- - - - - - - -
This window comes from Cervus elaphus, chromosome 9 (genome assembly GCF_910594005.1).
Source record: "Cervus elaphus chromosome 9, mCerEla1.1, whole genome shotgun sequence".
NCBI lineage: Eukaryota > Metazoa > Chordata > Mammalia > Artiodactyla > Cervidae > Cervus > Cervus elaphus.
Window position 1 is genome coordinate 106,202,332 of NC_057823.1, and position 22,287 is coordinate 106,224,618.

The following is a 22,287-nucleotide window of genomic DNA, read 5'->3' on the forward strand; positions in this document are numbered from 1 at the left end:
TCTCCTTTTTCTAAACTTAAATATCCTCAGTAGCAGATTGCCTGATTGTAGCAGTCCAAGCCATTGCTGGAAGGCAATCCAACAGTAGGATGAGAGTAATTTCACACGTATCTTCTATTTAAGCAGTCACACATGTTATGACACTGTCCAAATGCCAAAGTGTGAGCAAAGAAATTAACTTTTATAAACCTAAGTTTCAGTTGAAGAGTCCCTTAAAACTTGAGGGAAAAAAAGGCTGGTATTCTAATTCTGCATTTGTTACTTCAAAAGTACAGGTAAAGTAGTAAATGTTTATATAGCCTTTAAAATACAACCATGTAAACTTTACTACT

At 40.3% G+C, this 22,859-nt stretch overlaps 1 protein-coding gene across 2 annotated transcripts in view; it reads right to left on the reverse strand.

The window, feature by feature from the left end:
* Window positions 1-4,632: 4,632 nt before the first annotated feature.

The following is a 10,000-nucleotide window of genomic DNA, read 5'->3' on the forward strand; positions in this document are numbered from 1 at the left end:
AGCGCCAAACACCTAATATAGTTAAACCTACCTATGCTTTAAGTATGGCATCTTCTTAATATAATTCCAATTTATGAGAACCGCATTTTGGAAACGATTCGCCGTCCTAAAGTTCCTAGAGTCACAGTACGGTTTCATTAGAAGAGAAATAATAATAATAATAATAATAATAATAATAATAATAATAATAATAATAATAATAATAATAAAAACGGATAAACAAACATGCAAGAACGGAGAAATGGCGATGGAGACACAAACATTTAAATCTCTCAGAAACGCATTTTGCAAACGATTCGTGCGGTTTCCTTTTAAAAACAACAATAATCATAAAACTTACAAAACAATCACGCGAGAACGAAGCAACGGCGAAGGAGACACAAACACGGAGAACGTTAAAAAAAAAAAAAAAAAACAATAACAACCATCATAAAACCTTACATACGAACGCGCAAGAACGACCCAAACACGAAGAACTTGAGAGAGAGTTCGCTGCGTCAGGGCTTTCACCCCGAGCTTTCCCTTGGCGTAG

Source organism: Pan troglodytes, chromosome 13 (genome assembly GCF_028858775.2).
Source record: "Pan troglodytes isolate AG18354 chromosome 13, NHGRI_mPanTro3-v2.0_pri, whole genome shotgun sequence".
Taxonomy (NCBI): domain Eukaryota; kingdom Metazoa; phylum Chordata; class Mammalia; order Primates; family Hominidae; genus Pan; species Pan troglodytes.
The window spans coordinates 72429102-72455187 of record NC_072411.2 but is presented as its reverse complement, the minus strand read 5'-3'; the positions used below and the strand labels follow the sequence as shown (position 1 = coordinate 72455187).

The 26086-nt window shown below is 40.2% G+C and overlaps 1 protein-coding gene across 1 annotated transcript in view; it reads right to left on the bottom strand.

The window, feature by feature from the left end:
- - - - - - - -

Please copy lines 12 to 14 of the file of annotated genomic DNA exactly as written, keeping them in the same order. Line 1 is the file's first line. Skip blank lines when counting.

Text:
Source organism: Pan troglodytes, chromosome 13 (genome assembly GCF_028858775.2).
Source record: "Pan troglodytes isolate AG18354 chromosome 13, NHGRI_mPanTro3-v2.0_pri, whole genome shotgun sequence".
Taxonomy (NCBI): domain Eukaryota; kingdom Metazoa; phylum Chordata; class Mammalia; order Primates; family Hominidae; genus Pan; species Pan troglodytes.